【Mathathon2】Image comparison and scaling via nonlinear elasticity
Speaker: Sir John Ball
Heriot-Watt University and Maxwell Institute for Mathematical Sciences, Edinburgh
A nonlinear elasticity model for comparing images is formulated and analyzed, in which optimal transformations between images are sought as minimizers of an integral functional. The existence of minimizers in a suitable class of homeomorphisms between image domains is established under natural hypotheses, and the question of whether for linearly related images the minimization algorithm delivers the linear transformation as the unique minimizer is discussed. This is joint work with Chris Horner.
Sir John Macleod Ball, FRS, FRSE is a former Sedleian Professor of Natural Philosophy at the University of Oxford. He is currently a Professor of Heriot-Watt University and Maxwell Institute of Mathematical Sciences, Edinburgh. He is a President of Royal Society of Edinburgh. John Ball was knighted in the New Year Honours list for 2006 "for services to Science". He is a member of the Norwegian Academy of Science and Letters and a fellow of the American Mathematical Society. From 1996 to 1998 he was president of the London Mathematical Society, and from 2003 to 2006 he was president of the International Mathematical Union, IMU. John Ball is a recepient of Theodore von Kármán Prize in 1999 (along with Stuart Antman). In 2018, he received the King Faisal International Prize in Mathematics. He was a member of the first Abel Prize Committee in 2002, and for the Fields Medal Committee in 1998.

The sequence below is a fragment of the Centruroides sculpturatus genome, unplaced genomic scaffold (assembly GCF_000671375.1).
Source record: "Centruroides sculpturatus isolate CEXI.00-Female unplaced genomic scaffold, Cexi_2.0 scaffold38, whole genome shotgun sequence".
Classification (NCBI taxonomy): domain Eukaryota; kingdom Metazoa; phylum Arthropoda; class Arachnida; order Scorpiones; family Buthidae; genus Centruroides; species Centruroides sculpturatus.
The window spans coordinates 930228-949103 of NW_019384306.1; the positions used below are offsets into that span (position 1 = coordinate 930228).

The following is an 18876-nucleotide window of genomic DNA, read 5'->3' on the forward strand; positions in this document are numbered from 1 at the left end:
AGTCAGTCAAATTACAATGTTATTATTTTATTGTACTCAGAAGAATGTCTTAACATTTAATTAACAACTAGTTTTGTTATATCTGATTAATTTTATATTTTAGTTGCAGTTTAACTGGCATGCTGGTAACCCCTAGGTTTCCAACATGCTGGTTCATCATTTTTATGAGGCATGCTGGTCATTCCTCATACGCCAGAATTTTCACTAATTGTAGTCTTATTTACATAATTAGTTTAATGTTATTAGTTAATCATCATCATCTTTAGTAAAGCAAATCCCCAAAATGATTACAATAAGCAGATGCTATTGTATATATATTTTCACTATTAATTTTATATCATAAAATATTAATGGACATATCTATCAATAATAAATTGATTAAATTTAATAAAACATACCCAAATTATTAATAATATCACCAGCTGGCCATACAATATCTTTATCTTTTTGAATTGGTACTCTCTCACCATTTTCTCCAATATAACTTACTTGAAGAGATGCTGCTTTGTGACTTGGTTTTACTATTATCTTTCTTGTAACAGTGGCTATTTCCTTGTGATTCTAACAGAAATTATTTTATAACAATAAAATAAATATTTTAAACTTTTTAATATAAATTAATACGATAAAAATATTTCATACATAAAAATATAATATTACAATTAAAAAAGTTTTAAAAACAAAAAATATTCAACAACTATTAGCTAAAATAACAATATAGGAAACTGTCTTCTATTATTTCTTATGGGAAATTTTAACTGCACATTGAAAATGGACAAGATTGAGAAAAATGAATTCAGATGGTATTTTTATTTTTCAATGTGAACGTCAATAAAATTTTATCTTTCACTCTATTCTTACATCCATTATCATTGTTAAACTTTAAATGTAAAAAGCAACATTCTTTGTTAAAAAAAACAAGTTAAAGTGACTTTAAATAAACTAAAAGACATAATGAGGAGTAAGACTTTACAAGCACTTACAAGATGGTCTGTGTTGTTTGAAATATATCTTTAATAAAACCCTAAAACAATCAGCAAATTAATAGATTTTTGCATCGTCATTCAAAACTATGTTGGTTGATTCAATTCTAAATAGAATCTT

John Ball's main research areas lie in the calculus of variations, nonlinear partial differential equations, infinite-dimensional dynamical systems and their applications to nonlinear mechanics. In solid mechanics, he is especially interested in the mathematics of microstructure arising from phase transformations in solids, using models based on nonlinear elasticity, where the problem of predicting microstructure morphology is related to deep unsolved questions of the multi-dimensional calculus of variations such as understanding quasiconvexity. A more recent research interest is in the mathematics of liquid crystals.